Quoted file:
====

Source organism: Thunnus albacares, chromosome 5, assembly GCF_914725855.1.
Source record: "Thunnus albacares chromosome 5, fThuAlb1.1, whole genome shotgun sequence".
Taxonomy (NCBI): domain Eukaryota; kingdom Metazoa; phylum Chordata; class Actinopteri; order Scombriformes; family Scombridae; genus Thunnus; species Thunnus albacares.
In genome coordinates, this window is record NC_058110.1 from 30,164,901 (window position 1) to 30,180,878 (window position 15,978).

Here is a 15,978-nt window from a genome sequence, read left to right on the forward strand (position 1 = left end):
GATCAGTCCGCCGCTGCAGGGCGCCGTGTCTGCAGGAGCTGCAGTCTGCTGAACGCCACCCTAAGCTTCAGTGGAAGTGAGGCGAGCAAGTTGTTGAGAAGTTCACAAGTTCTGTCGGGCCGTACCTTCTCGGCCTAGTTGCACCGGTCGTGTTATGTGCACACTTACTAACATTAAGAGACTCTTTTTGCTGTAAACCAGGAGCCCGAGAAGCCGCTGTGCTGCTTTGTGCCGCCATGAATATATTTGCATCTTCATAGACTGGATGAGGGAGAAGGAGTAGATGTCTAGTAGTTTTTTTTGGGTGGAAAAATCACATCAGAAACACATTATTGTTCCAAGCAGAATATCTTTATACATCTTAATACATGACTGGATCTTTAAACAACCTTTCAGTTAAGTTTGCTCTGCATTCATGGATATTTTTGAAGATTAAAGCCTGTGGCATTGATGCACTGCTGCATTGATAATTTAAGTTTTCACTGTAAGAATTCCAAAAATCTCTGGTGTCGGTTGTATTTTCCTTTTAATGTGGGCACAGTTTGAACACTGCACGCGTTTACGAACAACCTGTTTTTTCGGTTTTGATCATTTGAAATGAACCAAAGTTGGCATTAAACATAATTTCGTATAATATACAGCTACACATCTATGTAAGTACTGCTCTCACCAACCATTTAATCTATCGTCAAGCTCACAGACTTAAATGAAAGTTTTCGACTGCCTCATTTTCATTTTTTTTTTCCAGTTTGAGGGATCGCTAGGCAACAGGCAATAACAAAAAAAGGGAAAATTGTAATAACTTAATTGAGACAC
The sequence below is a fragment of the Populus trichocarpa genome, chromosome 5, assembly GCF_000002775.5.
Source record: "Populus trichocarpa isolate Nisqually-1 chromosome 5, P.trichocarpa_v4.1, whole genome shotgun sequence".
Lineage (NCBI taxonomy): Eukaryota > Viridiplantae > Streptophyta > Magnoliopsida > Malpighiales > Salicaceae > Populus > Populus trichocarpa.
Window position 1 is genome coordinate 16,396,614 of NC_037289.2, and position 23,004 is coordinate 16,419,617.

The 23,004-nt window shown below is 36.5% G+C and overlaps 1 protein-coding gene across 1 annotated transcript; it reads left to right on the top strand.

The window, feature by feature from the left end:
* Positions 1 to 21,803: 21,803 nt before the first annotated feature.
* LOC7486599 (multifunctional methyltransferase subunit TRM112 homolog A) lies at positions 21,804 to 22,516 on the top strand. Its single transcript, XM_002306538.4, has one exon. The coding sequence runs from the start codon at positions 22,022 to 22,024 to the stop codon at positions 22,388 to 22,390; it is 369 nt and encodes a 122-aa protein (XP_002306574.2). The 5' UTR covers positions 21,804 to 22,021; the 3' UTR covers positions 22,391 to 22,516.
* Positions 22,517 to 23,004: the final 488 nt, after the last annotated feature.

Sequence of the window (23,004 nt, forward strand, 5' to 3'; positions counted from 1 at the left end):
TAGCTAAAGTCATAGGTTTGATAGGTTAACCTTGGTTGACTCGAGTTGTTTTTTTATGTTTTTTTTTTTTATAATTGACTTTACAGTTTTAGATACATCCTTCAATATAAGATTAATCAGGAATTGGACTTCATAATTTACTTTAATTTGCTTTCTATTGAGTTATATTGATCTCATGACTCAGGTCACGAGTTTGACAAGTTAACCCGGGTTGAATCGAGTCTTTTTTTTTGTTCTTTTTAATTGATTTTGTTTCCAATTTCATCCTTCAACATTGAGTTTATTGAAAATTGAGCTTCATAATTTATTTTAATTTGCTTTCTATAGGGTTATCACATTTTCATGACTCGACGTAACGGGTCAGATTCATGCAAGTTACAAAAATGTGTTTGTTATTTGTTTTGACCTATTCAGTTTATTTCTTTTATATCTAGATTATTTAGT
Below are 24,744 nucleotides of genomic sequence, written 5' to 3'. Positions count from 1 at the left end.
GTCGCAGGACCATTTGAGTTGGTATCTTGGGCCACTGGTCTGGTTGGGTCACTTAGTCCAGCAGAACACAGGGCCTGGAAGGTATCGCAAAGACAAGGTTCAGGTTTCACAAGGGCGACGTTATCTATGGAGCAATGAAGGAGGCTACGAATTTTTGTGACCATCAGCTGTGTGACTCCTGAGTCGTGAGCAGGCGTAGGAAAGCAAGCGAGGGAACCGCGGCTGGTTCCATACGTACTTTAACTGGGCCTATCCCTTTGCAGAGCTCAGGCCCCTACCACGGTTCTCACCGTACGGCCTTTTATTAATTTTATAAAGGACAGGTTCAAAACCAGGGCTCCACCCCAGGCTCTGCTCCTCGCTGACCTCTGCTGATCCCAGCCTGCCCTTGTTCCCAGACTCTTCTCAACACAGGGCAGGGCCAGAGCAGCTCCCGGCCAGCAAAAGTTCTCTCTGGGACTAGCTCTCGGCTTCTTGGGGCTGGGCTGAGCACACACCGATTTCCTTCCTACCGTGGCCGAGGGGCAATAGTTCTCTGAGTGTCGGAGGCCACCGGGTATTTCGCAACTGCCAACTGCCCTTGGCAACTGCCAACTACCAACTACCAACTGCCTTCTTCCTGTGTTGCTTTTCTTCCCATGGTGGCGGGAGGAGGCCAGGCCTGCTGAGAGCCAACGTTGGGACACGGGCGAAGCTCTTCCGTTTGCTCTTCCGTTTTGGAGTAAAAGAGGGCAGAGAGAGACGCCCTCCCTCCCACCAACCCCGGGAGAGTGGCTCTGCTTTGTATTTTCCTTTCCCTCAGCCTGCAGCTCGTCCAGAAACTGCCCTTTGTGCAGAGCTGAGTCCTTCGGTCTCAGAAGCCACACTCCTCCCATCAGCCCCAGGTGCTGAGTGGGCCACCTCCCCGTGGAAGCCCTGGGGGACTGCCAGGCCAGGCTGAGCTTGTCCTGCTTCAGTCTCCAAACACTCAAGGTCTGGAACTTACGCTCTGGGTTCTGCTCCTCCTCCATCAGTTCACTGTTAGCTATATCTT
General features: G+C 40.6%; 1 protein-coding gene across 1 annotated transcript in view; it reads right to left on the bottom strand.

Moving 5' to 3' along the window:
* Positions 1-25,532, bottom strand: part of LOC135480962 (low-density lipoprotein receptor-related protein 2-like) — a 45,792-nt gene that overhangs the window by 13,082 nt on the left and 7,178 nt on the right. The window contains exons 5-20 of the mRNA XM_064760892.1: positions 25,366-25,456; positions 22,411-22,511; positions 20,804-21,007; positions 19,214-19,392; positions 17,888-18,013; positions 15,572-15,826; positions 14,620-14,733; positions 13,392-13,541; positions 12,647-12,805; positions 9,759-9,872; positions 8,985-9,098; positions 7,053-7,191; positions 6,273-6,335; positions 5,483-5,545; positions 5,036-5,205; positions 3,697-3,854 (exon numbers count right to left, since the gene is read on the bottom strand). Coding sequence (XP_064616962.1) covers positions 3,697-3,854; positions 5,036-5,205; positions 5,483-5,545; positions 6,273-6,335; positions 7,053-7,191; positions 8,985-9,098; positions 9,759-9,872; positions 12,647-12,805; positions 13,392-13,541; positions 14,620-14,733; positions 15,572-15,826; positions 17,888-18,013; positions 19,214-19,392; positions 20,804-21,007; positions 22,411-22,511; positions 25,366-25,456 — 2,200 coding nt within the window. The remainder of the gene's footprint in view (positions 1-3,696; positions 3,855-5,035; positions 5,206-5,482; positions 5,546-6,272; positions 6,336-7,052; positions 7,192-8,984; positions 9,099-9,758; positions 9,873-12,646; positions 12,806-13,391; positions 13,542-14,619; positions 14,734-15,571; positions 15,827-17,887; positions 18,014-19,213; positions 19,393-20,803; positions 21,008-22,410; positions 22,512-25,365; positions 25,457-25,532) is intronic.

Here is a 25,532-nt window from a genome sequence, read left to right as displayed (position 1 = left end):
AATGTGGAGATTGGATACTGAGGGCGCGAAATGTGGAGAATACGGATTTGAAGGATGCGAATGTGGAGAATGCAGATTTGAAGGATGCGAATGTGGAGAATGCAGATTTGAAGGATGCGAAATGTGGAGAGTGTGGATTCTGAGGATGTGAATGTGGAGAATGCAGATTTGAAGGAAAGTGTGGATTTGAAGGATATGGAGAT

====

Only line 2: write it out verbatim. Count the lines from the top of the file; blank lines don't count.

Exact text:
Source record: "Thunnus albacares chromosome 5, fThuAlb1.1, whole genome shotgun sequence".